Wednesday, March 08, 2006


We recieved two emails in one day making reference to Elijah. (Sometimes a point needs to be made twice, to be made clear - especially for dense people like us!) Everybody struggles with their own stuff ... we know we're not alone in our weakness and doubt.

We continue to pray for you and thank you all for your love and support of our work here. If you want and need us to be praying for your specific struggle, please email us and let us know how we can pray in a more specific way. It is our priveledge.

We know we are here in Haiti to learn how to trust God in every situation, good, bad or otherwise. We related most to Dr. MacDonald's steps two and three (below). Today it is our pleasure to focus on the positive and thank God for his amazing provision!
We pray the same for you in your walk with Him.

Letting God Change Us - BONDYE KAPAB!
T & T & Tribe

THREE STEPS DOWN By Dr. James MacDonald

“Elijah was a man with a nature like ours� James 5:17 Even godly people get down at times. Circumstances may knock us flat. Trials take us by surprise. But the difference between people is not the intensity of the things that we go through, but how we choose to deal with those circumstances. That’s what determines who lives on the peak and who lives in the valley. The good news is that we can make our own choices.

Elijah is a good example of both choosing to live in the valley and how to climb to the mountaintop. Lest we think Elijah some superhero, James 5:17 reminds us that God’s mighty prophet was a man with a nature like ours. We see him here as he was, not like some glossy, retouched photograph.

First Kings 17-19 shows us that Elijah is going through a really down time. This week in the Weekly Walk, we’ll look at his three steps down into depression and next week, we’ll see his five steps we too can take to get out of the valley.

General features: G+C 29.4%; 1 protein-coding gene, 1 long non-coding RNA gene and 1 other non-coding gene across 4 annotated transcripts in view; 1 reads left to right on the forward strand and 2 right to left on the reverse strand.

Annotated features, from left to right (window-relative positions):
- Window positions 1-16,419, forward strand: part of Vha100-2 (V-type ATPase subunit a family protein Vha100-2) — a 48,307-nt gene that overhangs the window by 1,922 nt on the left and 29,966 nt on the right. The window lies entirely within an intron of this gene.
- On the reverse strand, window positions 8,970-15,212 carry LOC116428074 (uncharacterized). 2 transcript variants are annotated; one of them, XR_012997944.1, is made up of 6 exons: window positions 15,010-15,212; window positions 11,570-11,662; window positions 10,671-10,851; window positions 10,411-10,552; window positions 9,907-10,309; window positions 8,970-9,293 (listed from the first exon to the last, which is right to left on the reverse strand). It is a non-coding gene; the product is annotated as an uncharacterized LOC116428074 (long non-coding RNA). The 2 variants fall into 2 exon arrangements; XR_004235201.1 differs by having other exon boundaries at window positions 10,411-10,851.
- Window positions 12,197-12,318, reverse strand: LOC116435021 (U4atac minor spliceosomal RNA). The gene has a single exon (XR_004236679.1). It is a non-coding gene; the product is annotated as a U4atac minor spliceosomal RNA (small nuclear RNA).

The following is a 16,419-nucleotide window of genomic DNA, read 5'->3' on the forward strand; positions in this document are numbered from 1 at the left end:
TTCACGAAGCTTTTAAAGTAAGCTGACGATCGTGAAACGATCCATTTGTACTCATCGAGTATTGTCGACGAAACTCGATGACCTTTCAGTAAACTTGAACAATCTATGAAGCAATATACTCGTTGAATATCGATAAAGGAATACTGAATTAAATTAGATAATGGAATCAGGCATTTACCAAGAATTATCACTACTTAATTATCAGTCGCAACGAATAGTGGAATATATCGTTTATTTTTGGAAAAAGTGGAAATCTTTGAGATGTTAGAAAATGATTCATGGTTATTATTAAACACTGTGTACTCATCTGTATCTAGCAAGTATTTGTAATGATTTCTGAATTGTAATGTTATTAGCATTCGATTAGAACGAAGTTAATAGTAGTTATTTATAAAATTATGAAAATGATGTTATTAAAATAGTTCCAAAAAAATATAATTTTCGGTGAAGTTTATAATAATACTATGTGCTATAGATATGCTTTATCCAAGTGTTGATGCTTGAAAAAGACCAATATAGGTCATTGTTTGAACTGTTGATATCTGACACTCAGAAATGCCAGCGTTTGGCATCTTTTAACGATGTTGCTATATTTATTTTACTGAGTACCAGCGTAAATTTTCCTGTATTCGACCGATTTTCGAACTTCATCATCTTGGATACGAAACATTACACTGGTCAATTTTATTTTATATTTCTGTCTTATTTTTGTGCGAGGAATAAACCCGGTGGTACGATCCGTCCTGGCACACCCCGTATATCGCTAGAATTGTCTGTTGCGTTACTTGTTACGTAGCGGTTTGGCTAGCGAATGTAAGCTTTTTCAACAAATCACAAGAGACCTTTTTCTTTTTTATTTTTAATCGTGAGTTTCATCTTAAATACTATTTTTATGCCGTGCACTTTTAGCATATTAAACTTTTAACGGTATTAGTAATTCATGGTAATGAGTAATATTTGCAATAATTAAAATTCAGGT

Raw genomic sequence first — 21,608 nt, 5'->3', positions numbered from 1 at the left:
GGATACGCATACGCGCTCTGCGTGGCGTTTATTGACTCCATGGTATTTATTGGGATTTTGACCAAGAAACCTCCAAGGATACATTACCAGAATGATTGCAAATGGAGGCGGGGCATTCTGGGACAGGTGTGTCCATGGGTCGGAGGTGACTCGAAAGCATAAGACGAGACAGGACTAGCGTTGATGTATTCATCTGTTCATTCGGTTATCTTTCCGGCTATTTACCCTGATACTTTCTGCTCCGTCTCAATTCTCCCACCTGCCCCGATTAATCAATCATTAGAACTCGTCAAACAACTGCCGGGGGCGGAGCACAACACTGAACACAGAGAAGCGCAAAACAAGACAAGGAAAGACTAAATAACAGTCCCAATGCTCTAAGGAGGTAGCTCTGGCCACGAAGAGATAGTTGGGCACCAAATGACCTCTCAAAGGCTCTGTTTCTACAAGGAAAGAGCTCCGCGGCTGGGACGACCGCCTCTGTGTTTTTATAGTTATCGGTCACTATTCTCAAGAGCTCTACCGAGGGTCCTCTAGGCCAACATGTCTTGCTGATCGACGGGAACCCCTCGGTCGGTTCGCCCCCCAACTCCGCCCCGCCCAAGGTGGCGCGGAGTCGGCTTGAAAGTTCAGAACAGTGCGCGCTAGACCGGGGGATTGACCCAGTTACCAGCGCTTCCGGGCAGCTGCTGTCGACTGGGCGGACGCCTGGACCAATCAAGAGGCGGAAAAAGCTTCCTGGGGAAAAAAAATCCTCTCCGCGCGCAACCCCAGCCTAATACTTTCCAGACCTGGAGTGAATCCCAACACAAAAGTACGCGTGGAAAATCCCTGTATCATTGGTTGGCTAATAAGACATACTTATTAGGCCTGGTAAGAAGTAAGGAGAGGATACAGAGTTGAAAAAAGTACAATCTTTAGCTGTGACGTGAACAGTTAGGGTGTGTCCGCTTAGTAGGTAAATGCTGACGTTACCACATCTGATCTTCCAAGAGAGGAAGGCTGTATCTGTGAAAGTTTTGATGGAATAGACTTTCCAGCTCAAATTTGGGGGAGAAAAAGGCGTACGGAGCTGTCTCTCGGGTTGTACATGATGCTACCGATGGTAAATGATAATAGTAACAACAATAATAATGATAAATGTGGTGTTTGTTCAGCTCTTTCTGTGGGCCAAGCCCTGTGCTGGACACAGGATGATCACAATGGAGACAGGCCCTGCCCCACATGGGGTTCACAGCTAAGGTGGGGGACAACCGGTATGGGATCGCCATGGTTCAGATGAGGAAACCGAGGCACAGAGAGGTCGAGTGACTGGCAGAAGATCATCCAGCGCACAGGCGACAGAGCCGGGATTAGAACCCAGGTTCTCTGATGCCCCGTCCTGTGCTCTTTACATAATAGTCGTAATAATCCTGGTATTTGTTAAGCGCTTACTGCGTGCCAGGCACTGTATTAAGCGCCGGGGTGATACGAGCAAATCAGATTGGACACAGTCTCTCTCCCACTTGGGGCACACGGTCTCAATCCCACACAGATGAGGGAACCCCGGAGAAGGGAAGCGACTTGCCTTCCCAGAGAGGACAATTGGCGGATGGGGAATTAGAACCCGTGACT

Let’s get the bad advice out of the way first. Here it is—three steps down to depression:

#1 Find a place by yourself.
In 1 Kings 19, Elijah had just come off this major victory. He was physically exhausted and emotionally spent. With no energy and no motivation, verse five says Elijah just sat under a juniper tree (an almost lifeless, leafless shrub).So why was Elijah sitting under that tree? I’ll tell you—the dude wanted to be by himself. Leave me alone. I don’t want any people around; they’ll just hurt me by what they say and do. The tragic fact is that depression shuts out the thing we need most—people. When you feel depressed, you stiff-arm those who love you, who want to support you, and who can give you a reality check.
Friend—those dark clouds are not going to leave you as long as you are trying to do life on your own. Let me ask you five questions. Answer honestly now:

* Do you have fewer personal friends than you had a year ago? * Are you spending fewer evenings out?* When you come home, do you often retreat away from your family? * Are you skipping small group or avoiding getting into one? * Is your worst nightmare being trapped in a corner by someone who loves you, who is asking, “What is wrong?�

First step down into depression: find a place by yourself.

#2 Focus on the negative.
Every one of us faces both negative and positive things in life. Depression takes control when you only focus on the negative. Before you know it, you’ve made some little thing into a really big thing.

Look how Elijah focused on the negative. In 1 Kings 19:4,he had lost his grip on the truth. He says, I alone am left. (No, he wasn’t.) I am no better than my fathers. I have accomplished nothing. I have wasted my whole life. (Not true.)No one accomplishes all they want to but everyone accomplishes more than they realize. If you are a servant of Christ, seeking to be a faithful member of your family and you are pouring your life out for the glory of God as best you know how, hear me, You are accomplishing a lot. And God is pleased.

Second step down: focus on the negative.

#3 Forget God’s provision.
I’m sorry, but is this the same guy who was fed by God for three years from a loaf of bread and a jar of oil? Is this the same guy who won a major victory when God poured down fire from heaven and who killed 450 false prophets and obliterated idolatry in front of the home crowd at high noon!? Elijah had seen a few miracles. It wasn’t like God had never come through for him. Don’t you want to say, “Hey Elijah! God has never failed you, man! He may have kept you waiting a few times, but He has always done it in the best time and way. Why are you doubting Him?�

I know why Elijah was doubting Him; he was a man like us. We do the same thing. We forget how good God has been to us.

Third step down: Forget God’s provision.

Do you see yourself in Elijah’s responses? Hold on—good news is on the way. Next week in our series, Meeting God in…, we’ll see how Elijah got out of the valley and on to victory. I’ll give you a hint how it happened: Elijah met God and let God change him.